The Milken Institute is a nonprofit, nonpartisan think tank determined to increase global prosperity by advancing collaborative solutions that widen access to capital, create jobs and improve health. They do this through independent, data-driven research, action-oriented meetings, and meaningful policy initiatives. In their study defining America’s Best Performing Cities, they do an analysis in two segments, the top 200 MSAs and 124 small markets. There are 9 NC metro areas that fall within the Large Market analysis. The smallest of the large MSAs in North Carolina is Wilmington with an MSA population of 282,573. It is the 167th largest market in the United States. It's MSA has been redefined since I last did this analysis, but Wilmington has grown by 10.86% in six years (2010-2016). 

The defined data I looked at for comparison includes MSA Population rank, Population growth from 2010 to 2016, Milken Best Performing Cities ranking, Gallup-Heathway ranking, Per Capita Income in 2008 and 2016, and Income growth from 2008 to 2016. Milken rankings look at the local, modern business environment of the various MSAs in the U.S. The Gallup-Healthway study looks at the quality of overall health in an MSA. Per Capita Income measures the average income earned per person in a given area (city, region, country, etc.) in a specified year. It is calculated by dividing the area's total income by its total population. There are others keys into looking at the overall viablity of a community, but I believe that the defined data are good reference points to look at in judging the Macroeconomic viability of a community.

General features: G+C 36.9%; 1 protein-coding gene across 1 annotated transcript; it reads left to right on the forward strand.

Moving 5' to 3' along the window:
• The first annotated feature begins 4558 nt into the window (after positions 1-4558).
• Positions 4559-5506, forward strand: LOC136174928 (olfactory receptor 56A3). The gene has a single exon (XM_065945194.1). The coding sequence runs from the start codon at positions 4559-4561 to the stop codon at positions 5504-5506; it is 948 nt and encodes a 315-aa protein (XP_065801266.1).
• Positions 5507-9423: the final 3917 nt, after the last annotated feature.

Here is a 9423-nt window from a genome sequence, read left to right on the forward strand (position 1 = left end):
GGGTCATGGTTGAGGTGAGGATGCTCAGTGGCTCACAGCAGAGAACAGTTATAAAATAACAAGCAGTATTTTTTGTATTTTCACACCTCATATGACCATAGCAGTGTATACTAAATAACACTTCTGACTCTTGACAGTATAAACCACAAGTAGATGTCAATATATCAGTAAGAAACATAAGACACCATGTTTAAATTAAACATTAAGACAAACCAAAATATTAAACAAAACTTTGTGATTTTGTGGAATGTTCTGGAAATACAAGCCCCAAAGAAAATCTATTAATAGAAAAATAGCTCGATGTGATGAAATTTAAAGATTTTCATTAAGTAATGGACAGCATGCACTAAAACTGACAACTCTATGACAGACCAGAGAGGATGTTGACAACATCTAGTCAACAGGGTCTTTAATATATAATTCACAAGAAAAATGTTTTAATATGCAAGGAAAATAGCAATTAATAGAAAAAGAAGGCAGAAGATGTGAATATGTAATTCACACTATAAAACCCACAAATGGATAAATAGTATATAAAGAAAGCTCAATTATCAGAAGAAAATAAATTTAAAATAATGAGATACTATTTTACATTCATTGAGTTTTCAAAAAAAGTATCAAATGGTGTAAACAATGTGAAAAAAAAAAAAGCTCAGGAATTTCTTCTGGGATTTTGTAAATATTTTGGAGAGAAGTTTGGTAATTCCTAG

The Gallup Healthways Well-being index has been recently renamed the Gallup-Sharecare Well-Being Index and it will be the largest collection of data related to the health and wellbeing of large populations ever assembled. This information will lead community leaders, policy makers, and employers to make decisions positively affecting the health and wellbeing of millions of people.
The Gallup-Sharecare Well-Being Index is designed to be the Dow Jones of health, giving a daily measure of people's wellbeing at the close of every day. With a daily measure, determining the correlation between the places where people work and the communities in which they live, and how it impacts their wellbeing, is now possible. Additionally, the index will increase an understanding of how those factors impact the financial health of corporations and communities.  The research and methodology underlying the Well-Being Index is based on the World Health Organization definition of health as "not only the absence of infirmity and disease, but also a state of physical, mental, and social wellbeing."